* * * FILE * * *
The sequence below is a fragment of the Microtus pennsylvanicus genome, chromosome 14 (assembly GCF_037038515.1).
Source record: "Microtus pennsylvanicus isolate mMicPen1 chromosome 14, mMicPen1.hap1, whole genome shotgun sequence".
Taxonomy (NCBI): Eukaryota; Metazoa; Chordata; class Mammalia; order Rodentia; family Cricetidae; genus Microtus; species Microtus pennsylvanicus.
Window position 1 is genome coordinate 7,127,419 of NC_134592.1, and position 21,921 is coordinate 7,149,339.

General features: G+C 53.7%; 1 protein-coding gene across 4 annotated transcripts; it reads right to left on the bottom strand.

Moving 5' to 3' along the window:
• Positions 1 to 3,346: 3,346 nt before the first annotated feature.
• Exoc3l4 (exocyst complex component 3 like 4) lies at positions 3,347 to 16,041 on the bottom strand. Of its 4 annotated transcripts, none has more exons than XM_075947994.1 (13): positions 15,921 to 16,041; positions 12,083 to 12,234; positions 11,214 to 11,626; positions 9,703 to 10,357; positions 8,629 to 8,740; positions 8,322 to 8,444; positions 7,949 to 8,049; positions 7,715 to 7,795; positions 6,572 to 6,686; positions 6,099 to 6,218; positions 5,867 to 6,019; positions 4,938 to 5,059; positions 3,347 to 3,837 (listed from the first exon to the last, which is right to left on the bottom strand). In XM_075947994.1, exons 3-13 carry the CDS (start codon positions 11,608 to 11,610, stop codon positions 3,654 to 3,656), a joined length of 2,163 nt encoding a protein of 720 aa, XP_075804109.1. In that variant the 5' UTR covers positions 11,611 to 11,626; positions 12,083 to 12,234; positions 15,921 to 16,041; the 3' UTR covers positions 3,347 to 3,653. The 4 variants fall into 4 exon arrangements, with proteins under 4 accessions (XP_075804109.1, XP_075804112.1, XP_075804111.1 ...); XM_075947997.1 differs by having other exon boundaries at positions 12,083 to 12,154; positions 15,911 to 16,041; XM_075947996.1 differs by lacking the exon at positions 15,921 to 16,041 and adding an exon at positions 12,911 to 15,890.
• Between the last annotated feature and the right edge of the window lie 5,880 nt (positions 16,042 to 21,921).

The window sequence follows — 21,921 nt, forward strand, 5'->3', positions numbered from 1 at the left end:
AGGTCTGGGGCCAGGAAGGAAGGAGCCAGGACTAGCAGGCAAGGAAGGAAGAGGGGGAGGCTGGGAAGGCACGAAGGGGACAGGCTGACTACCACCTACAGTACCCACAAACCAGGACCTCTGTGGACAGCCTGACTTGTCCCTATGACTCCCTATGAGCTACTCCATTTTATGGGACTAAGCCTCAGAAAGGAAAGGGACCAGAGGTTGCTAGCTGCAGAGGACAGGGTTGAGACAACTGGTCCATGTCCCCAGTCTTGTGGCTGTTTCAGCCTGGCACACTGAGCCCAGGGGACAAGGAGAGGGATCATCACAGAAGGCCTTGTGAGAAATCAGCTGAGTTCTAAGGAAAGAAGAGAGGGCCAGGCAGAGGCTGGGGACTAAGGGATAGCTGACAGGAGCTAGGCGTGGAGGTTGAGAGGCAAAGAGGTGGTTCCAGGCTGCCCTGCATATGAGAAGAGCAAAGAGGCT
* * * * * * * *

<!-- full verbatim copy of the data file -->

The sequence below is a fragment of the Microtus pennsylvanicus genome, chromosome 14 (assembly GCF_037038515.1).
Source record: "Microtus pennsylvanicus isolate mMicPen1 chromosome 14, mMicPen1.hap1, whole genome shotgun sequence".
Taxonomy (NCBI): Eukaryota; Metazoa; Chordata; class Mammalia; order Rodentia; family Cricetidae; genus Microtus; species Microtus pennsylvanicus.
Window position 1 is genome coordinate 7,127,419 of NC_134592.1, and position 21,921 is coordinate 7,149,339.

General features: G+C 53.7%; 1 protein-coding gene across 4 annotated transcripts; it reads right to left on the bottom strand.

Moving 5' to 3' along the window:
• Positions 1 to 3,346: 3,346 nt before the first annotated feature.
• Exoc3l4 (exocyst complex component 3 like 4) lies at positions 3,347 to 16,041 on the bottom strand. Of its 4 annotated transcripts, none has more exons than XM_075947994.1 (13): positions 15,921 to 16,041; positions 12,083 to 12,234; positions 11,214 to 11,626; positions 9,703 to 10,357; positions 8,629 to 8,740; positions 8,322 to 8,444; positions 7,949 to 8,049; positions 7,715 to 7,795; positions 6,572 to 6,686; positions 6,099 to 6,218; positions 5,867 to 6,019; positions 4,938 to 5,059; positions 3,347 to 3,837 (listed from the first exon to the last, which is right to left on the bottom strand). In XM_075947994.1, exons 3-13 carry the CDS (start codon positions 11,608 to 11,610, stop codon positions 3,654 to 3,656), a joined length of 2,163 nt encoding a protein of 720 aa, XP_075804109.1. In that variant the 5' UTR covers positions 11,611 to 11,626; positions 12,083 to 12,234; positions 15,921 to 16,041; the 3' UTR covers positions 3,347 to 3,653. The 4 variants fall into 4 exon arrangements, with proteins under 4 accessions (XP_075804109.1, XP_075804112.1, XP_075804111.1 ...); XM_075947997.1 differs by having other exon boundaries at positions 12,083 to 12,154; positions 15,911 to 16,041; XM_075947996.1 differs by lacking the exon at positions 15,921 to 16,041 and adding an exon at positions 12,911 to 15,890.
• Between the last annotated feature and the right edge of the window lie 5,880 nt (positions 16,042 to 21,921).

The window sequence follows — 21,921 nt, forward strand, 5'->3', positions numbered from 1 at the left end:
AGGTCTGGGGCCAGGAAGGAAGGAGCCAGGACTAGCAGGCAAGGAAGGAAGAGGGGGAGGCTGGGAAGGCACGAAGGGGACAGGCTGACTACCACCTACAGTACCCACAAACCAGGACCTCTGTGGACAGCCTGACTTGTCCCTATGACTCCCTATGAGCTACTCCATTTTATGGGACTAAGCCTCAGAAAGGAAAGGGACCAGAGGTTGCTAGCTGCAGAGGACAGGGTTGAGACAACTGGTCCATGTCCCCAGTCTTGTGGCTGTTTCAGCCTGGCACACTGAGCCCAGGGGACAAGGAGAGGGATCATCACAGAAGGCCTTGTGAGAAATCAGCTGAGTTCTAAGGAAAGAAGAGAGGGCCAGGCAGAGGCTGGGGACTAAGGGATAGCTGACAGGAGCTAGGCGTGGAGGTTGAGAGGCAAAGAGGTGGTTCCAGGCTGCCCTGCATATGAGAAGAGCAAAGAGGCT